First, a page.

Use this as a time to find and meet the Muslim members of your community. Just keep your eyes open and ask around, you will soon find out that you have opportunities to befriend these neighbors. Hospitality is a high cultural value to most from the Muslim world. And truly, Jesus had a lot to say about the matter in the gospels. Open your home to your Muslim neighbor. Invite them over for dinner or conversation, of course, being sensitive to their fast during Ramadan. There are some terrifying statistics out there about the tiny number of international residents who get invited into an American home. Play against that and embrace the clear Christian mandate to be welcoming to the stranger in your land.
Ramadan is a good time to ask the right questions.
Remember, a Muslim who truly practices Ramadan will already be thinking on spiritual matters. Often, this is the time to ask the right questions. Do not feel the need to construct some “air-tight” argument that you plan to present once you have them over. The gospel can defend itself. Instead, begin by asking the right questions. Show your interest in their thoughts about God, revelation, sin, grace and and salvation. More importantly, let them answer. Hear what they have to say, and discover how that will lead you to share the truths of the gospel in return.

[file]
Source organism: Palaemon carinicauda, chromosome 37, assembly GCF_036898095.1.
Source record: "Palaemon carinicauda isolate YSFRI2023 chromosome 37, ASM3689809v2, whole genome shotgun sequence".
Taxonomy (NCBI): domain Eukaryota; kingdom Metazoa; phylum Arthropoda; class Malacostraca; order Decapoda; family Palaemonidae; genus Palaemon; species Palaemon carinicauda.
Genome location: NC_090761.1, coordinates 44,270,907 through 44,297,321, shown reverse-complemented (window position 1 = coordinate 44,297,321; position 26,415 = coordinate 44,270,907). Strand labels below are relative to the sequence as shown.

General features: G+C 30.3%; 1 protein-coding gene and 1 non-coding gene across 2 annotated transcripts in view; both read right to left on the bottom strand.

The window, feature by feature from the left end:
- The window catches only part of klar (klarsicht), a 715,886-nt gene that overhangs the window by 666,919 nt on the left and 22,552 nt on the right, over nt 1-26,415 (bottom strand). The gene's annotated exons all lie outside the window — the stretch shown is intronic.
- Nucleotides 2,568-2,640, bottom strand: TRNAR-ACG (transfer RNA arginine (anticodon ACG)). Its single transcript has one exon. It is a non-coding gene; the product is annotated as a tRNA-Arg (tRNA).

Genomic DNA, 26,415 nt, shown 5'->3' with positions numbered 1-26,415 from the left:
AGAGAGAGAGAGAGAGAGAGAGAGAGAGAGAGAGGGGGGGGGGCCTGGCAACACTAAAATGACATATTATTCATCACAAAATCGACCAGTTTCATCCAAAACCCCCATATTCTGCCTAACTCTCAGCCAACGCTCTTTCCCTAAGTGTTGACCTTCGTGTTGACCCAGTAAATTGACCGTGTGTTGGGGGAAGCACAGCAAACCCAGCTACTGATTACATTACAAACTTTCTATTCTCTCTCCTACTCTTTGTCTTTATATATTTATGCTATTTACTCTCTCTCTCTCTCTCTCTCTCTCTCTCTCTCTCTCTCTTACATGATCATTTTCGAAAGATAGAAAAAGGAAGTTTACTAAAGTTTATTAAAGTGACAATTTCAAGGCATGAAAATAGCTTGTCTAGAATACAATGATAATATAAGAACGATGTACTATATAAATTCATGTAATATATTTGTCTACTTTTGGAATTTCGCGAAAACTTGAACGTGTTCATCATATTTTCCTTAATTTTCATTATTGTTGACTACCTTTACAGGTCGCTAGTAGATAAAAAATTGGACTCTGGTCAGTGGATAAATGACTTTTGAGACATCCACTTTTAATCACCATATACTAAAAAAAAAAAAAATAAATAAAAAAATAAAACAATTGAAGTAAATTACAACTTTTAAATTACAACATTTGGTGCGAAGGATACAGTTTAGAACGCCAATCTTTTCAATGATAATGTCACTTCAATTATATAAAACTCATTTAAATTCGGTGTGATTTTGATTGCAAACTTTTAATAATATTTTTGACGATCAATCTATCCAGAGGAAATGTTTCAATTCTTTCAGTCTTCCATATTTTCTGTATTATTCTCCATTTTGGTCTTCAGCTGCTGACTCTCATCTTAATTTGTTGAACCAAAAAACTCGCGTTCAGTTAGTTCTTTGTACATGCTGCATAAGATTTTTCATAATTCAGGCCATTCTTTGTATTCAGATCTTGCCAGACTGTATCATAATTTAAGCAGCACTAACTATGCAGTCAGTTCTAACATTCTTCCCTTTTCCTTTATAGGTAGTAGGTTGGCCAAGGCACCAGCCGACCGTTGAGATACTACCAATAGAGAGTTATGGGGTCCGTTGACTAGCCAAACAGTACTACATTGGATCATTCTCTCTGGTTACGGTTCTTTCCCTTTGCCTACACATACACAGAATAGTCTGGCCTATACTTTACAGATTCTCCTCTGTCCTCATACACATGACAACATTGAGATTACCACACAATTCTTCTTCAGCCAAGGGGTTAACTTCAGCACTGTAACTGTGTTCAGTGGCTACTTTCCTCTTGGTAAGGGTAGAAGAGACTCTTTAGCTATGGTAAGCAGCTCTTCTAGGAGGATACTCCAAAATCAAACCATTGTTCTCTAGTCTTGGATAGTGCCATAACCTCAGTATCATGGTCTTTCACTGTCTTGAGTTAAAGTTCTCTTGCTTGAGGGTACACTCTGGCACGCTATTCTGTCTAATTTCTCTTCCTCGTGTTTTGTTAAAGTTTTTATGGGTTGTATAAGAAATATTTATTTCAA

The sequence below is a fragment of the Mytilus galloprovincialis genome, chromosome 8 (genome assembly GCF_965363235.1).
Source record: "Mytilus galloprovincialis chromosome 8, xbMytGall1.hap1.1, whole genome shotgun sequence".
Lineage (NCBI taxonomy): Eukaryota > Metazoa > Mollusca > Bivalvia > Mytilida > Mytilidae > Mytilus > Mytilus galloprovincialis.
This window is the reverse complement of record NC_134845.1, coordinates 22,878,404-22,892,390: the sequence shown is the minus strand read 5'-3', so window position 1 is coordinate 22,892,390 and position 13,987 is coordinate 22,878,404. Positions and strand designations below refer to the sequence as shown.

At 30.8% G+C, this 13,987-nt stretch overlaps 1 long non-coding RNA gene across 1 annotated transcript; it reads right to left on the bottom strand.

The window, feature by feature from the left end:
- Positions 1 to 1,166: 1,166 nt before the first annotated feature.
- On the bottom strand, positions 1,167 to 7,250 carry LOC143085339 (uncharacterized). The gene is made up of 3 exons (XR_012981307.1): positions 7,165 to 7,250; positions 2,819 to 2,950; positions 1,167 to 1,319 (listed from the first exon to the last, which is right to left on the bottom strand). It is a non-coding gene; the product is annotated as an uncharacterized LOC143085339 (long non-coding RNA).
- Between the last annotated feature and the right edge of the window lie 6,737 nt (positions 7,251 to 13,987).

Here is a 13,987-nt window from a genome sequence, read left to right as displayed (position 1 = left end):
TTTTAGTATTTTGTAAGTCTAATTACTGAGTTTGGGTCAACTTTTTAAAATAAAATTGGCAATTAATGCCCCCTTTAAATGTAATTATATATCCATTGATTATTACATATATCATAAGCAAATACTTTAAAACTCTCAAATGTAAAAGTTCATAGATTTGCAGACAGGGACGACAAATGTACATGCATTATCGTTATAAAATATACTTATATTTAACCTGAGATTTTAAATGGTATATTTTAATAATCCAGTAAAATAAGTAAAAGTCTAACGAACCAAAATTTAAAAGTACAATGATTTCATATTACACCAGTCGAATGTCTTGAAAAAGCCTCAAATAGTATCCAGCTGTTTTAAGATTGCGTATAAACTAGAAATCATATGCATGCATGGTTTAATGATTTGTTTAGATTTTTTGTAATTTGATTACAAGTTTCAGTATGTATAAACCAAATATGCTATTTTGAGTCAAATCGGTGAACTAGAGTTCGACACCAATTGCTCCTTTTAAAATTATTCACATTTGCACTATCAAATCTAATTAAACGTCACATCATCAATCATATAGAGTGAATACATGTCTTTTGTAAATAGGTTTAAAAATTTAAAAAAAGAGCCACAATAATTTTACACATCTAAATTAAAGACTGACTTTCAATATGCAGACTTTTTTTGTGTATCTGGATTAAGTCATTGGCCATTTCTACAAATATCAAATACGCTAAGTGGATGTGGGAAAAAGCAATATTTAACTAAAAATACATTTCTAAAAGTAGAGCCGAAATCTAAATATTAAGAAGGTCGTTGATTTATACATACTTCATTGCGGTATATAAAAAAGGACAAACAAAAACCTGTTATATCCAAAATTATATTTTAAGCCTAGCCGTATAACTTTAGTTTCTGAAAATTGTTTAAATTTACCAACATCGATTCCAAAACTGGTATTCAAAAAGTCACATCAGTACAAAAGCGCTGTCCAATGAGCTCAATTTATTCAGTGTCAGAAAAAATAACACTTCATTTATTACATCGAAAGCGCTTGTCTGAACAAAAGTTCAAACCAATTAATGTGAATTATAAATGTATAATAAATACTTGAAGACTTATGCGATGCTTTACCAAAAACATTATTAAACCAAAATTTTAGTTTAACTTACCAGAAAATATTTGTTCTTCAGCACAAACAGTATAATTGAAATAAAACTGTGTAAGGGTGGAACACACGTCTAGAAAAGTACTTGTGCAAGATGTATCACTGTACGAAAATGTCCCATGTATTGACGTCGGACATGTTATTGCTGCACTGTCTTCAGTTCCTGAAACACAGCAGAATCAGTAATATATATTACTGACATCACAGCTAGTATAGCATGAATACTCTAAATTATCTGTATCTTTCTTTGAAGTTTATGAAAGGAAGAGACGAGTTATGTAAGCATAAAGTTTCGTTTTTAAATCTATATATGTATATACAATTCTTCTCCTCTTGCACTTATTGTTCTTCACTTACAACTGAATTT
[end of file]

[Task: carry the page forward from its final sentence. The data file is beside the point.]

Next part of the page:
Avoid Bible ping-pong. It is easy to get in a quid-pro-quo, back-and-forth argument about theological facts. Those are rarely helpful. Yes, they do believe Jesus is not God, and Jesus was never crucified, and they disavow a resurrection, and they think that your Bible is corrupt. However, a convert is rarely won by your winsome ability to lay down the facts. Lostness is not simply an side-effect of being misinformed. Lostness is a spiritual condition.
Remember that Islam is not a monolith. Everyone who claims Islam does not believe the exact same thing. Sure, they all confess “there is no God but Allah and that Muhammad is his prophet,” but that doesn’t mean all are radical or even well-versed in what they believe. Many (if not most) are nominal in their faith, just like so many who claim Christianity. The only way to know what your new Muslim friend believes is to ask him or her.
Finally, try to avoid the Christian jargon. I said it earlier. The gospel can defend itself, and it will most likely offend a Muslim. However, we must be clear in presenting the truth. Avoid the ping-pong, but do not apologize for the truths of the gospel. Present them clearly, because they are the words of life. Lose the extra-biblical terms. Most likely, a Muslim is not going to know what your “quiet time” is and they are not going to understand what it means to “ask Jesus into their heart.” Remember, they didn’t grow up in church.
Below is a great summary by Thabiti on the topic. Check it out.
Keelan leads the Peoples Next Door project and is a Senior Church Consultant with the Union Baptist Association in Houston, TX. He is working on a PhD in Missiology at Southeastern Baptist Theological Seminary. In previous years, he spent time as a church planter in West Africa with the IMB and doing ethno-graphic research in Washington, DC with NAMB.